Supreme Council of Health

Doha, Qatar

Supreme Council of Health

Doha, Qatar
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Stalin Raj V.,Erasmus Medical Center | Farag E.A.B.A.,Supreme Council of Health | Reusken C.B.E.M.,Erasmus Medical Center | Lamers M.M.,Erasmus Medical Center | And 16 more authors.
Emerging Infectious Diseases | Year: 2014

We obtained the full genome of Middle East respiratory syndrome coronavirus (MERS-CoV) from a camel in Qatar. This virus is highly similar to the human England/ Qatar 1 virus isolated in 2012. The MERS-CoV from the camel efficiently replicated in human cells, providing further evidence for the zoonotic potential of MERS-CoV from camels.

Alkuwari M.G.,Health Promotion and Community Medicine | Aziz N.A.,Public Health and Preventive Medicine | Nazzal Z.A.S.,Supreme Council of Health | Al-Nuaimi S.A.,Hamad Medical Corporation
Vaccine | Year: 2011

Influenza A/H1N1 new vaccine helps control disease spread. Cross-sectional survey was conducted at PHC & Emergency Departments in Qatar to determine influenza A/H1N1 vaccination rate among HCWs and associated factors, 523 HCWs were enrolled. The study showed that 13.4% HCWs received vaccination. Feeling protected strongly influenced vaccination decision (OR = 14.5). Uncertainty about vaccine efficacy and fear of side effects strongly influenced decision to reject the vaccine (OR = 0.3 and 0.2 respectively). Vaccination coverage was very low. The most common barriers were uncertainty about vaccine efficacy and fear of side effects. Health authorities should build message highlighting how the benefit of vaccination outweighs risk. © 2010 Elsevier Ltd.

Abu-Madi M.A.,Qatar University | Behnke J.M.,University of Nottingham | Ismail A.,Supreme Council of Health | Al-Olaqi N.,Qatar University | And 2 more authors.
Parasites and Vectors | Year: 2011

Background: The rapid growth of Qatar in the last two decades has been associated with an enormous expansion of building programs in its cities and in the provision of new service industries. This in turn has attracted a large influx of immigrant workers seeking employment in jobs associated with food handling, domestic service and the building industry. Many of these immigrants come from countries in the tropics and subtropics where intestinal parasitic infections are common. Methods. We analyzed intestinal parasitic infections recorded in 2008 among immigrant and long-term resident workers in Doha city, Qatar (n = 1538). Stool examinations were carried out at the Hamad Medical Corporation and at the Medical Commission in Doha using standard procedures. Results: Overall, 21.5% of subjects were infected with at least one of the species recorded (8 helminth and 4 protozoan species; the highest prevalence was for hookworms = 8.3%) and there were strong regional effects on prevalence of helminths, with subjects from North East Africa and Nepal showing particularly high prevalence. Most helminths declined in prevalence in subjects that acquired residency status in Qatar, especially among female subjects, but there was a marked exception among male Nepalese workers, who continued to harbour helminth infections (notably hookworms) after they became residents. Contrary to all other regional groups the prevalence of Giardia duodenalis was higher among Nepalese residents compared with new arrivals, while Blastocystis hominis infections were more common among residents of all regions, and especially among North East Africans. Conclusions: Our analysis has identified male Nepalese workers as a particular risk group continuing to harbour hookworm infection and G. duodenalis as residents, and subjects from North East Africa are as particularly likely to acquire B. hominis infection after settling in the country. These conclusions have important implications for the health authorities in Qatar. © 2011 Abu-Madi et al; licensee BioMed Central Ltd.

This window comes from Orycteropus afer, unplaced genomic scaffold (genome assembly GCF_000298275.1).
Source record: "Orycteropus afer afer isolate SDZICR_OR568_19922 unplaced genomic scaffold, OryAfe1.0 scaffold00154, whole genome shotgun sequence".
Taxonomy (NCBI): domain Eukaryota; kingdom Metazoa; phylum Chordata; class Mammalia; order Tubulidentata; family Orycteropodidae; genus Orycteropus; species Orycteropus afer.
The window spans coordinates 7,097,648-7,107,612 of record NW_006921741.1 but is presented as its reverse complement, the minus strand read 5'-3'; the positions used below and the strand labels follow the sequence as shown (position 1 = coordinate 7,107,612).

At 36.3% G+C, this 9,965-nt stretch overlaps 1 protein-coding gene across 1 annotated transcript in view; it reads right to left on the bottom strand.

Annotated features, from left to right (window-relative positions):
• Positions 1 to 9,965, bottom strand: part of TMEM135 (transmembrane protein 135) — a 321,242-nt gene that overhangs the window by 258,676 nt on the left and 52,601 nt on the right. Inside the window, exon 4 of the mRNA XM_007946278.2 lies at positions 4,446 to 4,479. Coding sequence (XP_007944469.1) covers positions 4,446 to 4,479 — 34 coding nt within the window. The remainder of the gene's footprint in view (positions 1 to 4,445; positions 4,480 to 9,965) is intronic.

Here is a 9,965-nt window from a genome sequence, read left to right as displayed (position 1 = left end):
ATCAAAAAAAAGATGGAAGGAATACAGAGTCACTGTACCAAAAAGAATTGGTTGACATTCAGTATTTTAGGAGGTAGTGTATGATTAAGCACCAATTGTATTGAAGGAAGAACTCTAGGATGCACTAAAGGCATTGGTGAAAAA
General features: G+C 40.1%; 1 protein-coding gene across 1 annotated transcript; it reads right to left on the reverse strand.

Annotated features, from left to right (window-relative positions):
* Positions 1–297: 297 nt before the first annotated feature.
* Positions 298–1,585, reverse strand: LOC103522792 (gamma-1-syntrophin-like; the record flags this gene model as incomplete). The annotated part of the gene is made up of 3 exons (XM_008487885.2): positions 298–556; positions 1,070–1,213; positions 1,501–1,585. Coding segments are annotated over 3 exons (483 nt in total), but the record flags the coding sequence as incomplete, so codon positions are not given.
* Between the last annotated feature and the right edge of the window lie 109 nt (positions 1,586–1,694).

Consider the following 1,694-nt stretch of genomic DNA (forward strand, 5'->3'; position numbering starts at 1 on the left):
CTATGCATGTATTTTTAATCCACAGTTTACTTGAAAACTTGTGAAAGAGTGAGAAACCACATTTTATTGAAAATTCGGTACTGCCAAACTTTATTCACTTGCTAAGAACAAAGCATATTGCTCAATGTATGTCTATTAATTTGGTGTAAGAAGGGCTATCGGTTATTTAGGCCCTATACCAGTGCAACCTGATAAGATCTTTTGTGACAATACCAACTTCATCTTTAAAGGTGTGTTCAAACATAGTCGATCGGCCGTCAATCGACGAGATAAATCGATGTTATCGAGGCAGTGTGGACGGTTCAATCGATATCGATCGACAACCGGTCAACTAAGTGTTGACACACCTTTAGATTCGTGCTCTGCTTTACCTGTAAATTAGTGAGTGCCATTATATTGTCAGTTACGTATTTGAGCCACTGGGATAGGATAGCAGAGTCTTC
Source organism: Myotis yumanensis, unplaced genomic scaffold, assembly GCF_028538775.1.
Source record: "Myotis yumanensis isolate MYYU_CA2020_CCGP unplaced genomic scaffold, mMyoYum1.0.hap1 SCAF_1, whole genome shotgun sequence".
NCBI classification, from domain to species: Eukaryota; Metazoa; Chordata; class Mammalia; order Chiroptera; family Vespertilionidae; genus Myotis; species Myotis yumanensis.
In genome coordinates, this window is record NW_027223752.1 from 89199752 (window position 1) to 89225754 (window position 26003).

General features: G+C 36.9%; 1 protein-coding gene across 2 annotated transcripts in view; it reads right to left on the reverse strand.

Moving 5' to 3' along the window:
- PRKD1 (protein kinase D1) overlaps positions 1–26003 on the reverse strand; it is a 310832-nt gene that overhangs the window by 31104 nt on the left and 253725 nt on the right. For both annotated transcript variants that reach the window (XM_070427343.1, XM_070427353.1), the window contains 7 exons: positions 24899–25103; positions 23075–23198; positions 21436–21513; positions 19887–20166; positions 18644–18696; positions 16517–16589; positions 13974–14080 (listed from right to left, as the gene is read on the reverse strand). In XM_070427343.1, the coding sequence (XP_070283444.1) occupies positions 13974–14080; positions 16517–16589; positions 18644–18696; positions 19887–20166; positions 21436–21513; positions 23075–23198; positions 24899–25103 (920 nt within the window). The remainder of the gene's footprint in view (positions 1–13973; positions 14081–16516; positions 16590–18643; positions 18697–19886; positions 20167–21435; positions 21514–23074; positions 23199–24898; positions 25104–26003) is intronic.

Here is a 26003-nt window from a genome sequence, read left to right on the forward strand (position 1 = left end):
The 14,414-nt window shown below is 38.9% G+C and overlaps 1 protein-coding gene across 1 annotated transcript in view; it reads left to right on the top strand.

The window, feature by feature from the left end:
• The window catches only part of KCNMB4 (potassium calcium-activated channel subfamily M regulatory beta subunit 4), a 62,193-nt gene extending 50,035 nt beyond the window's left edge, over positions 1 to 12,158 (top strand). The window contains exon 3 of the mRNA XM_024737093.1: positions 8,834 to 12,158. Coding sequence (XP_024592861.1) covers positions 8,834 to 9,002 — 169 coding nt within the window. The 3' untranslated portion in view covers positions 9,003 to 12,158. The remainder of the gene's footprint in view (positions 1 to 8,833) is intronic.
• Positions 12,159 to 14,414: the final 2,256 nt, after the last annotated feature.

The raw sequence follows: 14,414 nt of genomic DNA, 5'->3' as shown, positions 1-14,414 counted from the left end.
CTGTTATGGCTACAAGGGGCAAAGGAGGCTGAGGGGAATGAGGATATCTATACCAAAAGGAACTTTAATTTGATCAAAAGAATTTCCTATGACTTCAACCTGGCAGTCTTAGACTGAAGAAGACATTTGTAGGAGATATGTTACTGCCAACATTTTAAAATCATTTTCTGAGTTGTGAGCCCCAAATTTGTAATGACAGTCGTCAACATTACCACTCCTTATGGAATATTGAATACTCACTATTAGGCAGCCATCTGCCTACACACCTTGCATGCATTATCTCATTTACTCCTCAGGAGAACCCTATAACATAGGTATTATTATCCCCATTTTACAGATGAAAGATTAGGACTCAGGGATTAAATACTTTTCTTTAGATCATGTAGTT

Haagmans B.L.,Erasmus Medical Center | Al Dhahiry S.H.S.,Hamad Medical Corporation | Reusken C.B.E.M.,National Health Research Institute | Raj V.S.,Erasmus Medical Center | And 17 more authors.
The Lancet Infectious Diseases | Year: 2014